5 Ways to Start Thinking Right Towards Money in Your Marriage
Everyone wants to be wealthy, but few put in the time and effort that it takes to become wealthy. Hence, the poor and middle class make up almost the entire American population. Similarly, everyone wants a great marriage, but few put in the time and effort that it takes to be a good spouse and develop a marriage worth bragging about. Hence, millions of marriages end in divorce.
These two phenomena, in my opinion, are what the average American citizen consists of in today’s culture: either broke and divorced (or broke and wishing they had married someone else). I believe that this cycle can be broken, and I don’t believe it’s a daunting task. With the proper mindset, a prosperous marriage is very achievable by anyone reading these words.
Here are 5 perspective shifts to begin your journey to a healthy and wealthy marriage.
1. You and your spouse are one.
Whether you have joint or separate bank accounts is irrelevant. It doesn’t matter who the bread winner is or who spends more. You are one. Your money is your spouse’s money, too, and the sooner you grasp that concept, the sooner your conversations about finances will stop ending in fist fights.
(Figuratively, or course. If you and your spouse are literally having fist fights, stop reading this and call a marital counselor immediately!)
2. Money is not God.
Too often, we let money control us instead of controlling our money. We get caught in a cycle: if we make more, we spend more, which means we need to make more in order to support our spending habits.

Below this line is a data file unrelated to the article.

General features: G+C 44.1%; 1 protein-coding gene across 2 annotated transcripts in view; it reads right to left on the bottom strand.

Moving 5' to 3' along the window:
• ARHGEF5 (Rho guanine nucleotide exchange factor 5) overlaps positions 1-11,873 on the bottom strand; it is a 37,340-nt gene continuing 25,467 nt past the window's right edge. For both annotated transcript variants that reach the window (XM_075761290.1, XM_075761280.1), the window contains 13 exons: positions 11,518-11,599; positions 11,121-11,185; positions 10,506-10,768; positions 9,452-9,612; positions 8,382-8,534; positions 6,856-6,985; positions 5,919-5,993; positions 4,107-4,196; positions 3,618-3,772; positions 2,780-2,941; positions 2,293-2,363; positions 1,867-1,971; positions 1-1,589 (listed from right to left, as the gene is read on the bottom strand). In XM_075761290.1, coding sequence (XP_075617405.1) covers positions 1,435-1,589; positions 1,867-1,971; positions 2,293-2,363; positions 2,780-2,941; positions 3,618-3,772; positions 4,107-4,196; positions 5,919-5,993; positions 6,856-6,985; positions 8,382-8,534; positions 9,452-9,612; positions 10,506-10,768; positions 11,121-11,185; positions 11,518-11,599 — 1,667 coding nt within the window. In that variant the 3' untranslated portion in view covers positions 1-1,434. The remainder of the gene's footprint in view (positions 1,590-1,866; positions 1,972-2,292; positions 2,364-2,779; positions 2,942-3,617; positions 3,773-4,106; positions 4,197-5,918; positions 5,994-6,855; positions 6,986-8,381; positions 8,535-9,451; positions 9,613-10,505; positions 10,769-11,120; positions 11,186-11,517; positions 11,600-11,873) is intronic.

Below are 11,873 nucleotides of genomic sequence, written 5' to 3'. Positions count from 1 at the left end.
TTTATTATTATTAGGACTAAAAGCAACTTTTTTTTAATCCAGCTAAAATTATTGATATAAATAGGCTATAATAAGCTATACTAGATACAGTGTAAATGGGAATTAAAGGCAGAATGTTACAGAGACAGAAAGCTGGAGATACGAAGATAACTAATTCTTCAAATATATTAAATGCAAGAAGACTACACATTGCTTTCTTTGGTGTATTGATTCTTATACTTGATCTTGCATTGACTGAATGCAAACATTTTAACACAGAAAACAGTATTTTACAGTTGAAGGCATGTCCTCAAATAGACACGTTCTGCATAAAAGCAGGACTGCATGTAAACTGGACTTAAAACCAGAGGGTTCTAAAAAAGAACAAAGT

If we can get a grip on this when we have little, it will be much easier to tell your money what to do in the long run.
Learn to pay yourself first, and cut unnecessary expenses now instead of having to make drastic changes later on. Rather than reducing the amount you tithe or eliminating date night, maybe consider cutting cable for a while, or eat out less. You dictate how your money is spent. Don’t let the desire for more money and more stuff ruin your relationships.
3. Your spouse is your priority.
Your financial well-being should not determine your attitude toward your spouse. Yes, you should work hard to be successful, but the success of your marriage is more important than the success of your bank and investment accounts. Go on dates, practice intimacy, and share in all things. Money should never take priority over loving one another daily.
4. Your job is what you do, not who you are.
If you are wrapped up in a title, it’s very easy to settle. For example, I’m an Actuarial Analyst at a consulting firm. If that’s all I am, then that will forever be my only source of income, and likely the most important part of my life.
However, I choose to be a child of God and a husband who does actuarial work at a consulting firm, as well as writes blogs, invests, cares for people, and a handful of other things. I refuse to let a title override who I aspire to be and what I aspire to do.
5. Live for the hard times.
Couples that encounter tough times financially usually have one of two outcomes: they develop a strong, unbreakable marriage, or they call it quits. It may be difficult to see and understand the advantage you have when going through the trenches with your spouse.
We often make some sort of ultimatum, even if we don’t say it out loud, that isn’t easily met. So both parties give up, claim “irreconcilable differences,” and start over with someone new, hoping that this person is a little more on the same page.
What these couples never understand is the tremendous opportunity for growth. If you’re struggling financially right now, may these be the most thrilling times of your lives! Only in the trenches are you forced to find creative ways to make money, save money, go on cheap dates, or make a meal out of whatever is in the pantry.
You learn to rely on God for what you need and stop depending on things you don’t. And when times are good, you will already be prepared with the proper mindset to handle wealth and prosperity.
Whatever season of life you are in, may it make, not break, your marriage. May the proper mentality carry you through this season and into the next.